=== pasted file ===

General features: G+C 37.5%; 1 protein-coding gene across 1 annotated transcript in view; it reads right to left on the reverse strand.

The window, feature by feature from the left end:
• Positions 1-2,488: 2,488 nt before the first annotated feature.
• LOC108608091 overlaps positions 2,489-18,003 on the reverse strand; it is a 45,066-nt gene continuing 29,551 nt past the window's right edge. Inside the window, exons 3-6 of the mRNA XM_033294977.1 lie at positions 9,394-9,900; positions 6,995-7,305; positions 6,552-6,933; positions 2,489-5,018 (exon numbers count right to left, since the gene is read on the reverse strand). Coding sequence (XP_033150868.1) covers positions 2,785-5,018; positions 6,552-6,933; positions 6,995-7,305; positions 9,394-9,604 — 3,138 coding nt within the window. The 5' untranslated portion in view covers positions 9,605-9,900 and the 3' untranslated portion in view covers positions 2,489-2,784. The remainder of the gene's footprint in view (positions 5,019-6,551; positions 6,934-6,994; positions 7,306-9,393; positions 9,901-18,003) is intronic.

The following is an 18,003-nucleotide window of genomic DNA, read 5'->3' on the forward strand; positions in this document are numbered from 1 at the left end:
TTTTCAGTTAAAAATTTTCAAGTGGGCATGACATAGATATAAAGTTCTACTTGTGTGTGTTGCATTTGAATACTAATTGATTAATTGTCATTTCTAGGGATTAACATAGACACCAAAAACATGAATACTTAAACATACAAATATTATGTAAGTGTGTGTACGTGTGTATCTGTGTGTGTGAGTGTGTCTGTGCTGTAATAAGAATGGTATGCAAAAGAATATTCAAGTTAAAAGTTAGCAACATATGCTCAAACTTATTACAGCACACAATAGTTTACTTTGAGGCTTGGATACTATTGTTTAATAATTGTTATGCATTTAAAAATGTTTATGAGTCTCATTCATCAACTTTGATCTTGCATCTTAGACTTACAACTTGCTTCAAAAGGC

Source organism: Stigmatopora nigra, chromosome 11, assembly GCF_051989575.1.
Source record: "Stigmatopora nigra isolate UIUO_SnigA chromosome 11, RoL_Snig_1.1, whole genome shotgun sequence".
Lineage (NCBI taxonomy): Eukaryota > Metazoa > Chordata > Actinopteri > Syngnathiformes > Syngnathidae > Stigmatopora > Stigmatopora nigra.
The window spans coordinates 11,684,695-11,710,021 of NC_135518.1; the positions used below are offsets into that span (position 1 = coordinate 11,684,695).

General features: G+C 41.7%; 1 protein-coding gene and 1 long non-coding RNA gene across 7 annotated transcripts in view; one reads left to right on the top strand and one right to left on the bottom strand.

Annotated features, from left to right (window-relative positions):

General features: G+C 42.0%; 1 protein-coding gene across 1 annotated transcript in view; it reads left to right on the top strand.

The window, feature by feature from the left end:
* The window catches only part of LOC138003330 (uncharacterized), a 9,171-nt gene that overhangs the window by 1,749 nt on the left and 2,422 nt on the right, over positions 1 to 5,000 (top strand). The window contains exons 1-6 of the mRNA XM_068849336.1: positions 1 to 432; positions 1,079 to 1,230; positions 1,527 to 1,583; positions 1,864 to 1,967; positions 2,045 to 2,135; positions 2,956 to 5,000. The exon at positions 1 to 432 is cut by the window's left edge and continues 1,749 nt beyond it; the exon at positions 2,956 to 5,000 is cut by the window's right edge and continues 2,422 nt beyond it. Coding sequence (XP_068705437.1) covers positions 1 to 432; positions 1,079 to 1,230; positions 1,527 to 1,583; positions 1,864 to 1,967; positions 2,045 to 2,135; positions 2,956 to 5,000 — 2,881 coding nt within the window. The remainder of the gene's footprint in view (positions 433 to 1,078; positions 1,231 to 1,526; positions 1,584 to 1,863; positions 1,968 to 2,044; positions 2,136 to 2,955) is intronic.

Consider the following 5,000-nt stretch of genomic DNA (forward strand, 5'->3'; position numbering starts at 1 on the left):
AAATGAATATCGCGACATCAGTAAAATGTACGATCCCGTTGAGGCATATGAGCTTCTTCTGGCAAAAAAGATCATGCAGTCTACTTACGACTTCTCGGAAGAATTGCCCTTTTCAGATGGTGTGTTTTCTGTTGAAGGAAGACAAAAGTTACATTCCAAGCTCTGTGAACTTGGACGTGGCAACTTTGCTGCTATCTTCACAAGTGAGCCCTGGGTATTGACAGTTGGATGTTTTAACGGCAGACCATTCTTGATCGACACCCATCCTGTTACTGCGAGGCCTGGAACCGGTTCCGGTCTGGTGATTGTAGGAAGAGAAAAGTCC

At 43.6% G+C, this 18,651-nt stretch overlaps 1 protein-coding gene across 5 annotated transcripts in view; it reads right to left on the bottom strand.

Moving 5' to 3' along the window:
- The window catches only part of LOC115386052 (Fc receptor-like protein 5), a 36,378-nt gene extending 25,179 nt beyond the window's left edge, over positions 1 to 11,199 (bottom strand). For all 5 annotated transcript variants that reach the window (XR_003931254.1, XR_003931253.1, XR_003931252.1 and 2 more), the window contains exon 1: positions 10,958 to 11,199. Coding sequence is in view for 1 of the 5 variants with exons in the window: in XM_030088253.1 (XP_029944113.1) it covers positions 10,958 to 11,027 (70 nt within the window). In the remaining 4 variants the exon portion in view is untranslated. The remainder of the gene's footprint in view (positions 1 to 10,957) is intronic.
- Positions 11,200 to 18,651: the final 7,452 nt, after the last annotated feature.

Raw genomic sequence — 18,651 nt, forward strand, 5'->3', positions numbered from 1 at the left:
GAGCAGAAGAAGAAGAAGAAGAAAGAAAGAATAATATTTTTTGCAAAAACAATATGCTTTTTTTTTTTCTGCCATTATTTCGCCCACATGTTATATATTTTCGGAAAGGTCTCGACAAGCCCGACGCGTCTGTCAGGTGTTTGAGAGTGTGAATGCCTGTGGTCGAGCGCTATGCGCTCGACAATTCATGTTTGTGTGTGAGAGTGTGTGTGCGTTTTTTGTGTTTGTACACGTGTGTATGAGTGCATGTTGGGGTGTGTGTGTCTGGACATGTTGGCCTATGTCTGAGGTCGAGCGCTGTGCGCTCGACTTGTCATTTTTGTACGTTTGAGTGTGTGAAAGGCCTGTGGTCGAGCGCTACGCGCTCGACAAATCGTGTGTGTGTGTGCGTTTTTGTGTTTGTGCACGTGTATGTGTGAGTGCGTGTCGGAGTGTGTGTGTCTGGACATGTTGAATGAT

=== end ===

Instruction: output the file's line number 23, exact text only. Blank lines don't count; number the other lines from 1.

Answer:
GAGCAGAAGAAGAAGAAGAAGAAAGAAAGAATAATATTTTTTGCAAAAACAATATGCTTTTTTTTTTTCTGCCATTATTTCGCCCACATGTTATATATTTTCGGAAAGGTCTCGACAAGCCCGACGCGTCTGTCAGGTGTTTGAGAGTGTGAATGCCTGTGGTCGAGCGCTATGCGCTCGACAATTCATGTTTGTGTGTGAGAGTGTGTGTGCGTTTTTTGTGTTTGTACACGTGTGTATGAGTGCATGTTGGGGTGTGTGTGTCTGGACATGTTGGCCTATGTCTGAGGTCGAGCGCTGTGCGCTCGACTTGTCATTTTTGTACGTTTGAGTGTGTGAAAGGCCTGTGGTCGAGCGCTACGCGCTCGACAAATCGTGTGTGTGTGTGCGTTTTTGTGTTTGTGCACGTGTATGTGTGAGTGCGTGTCGGAGTGTGTGTGTCTGGACATGTTGAATGAT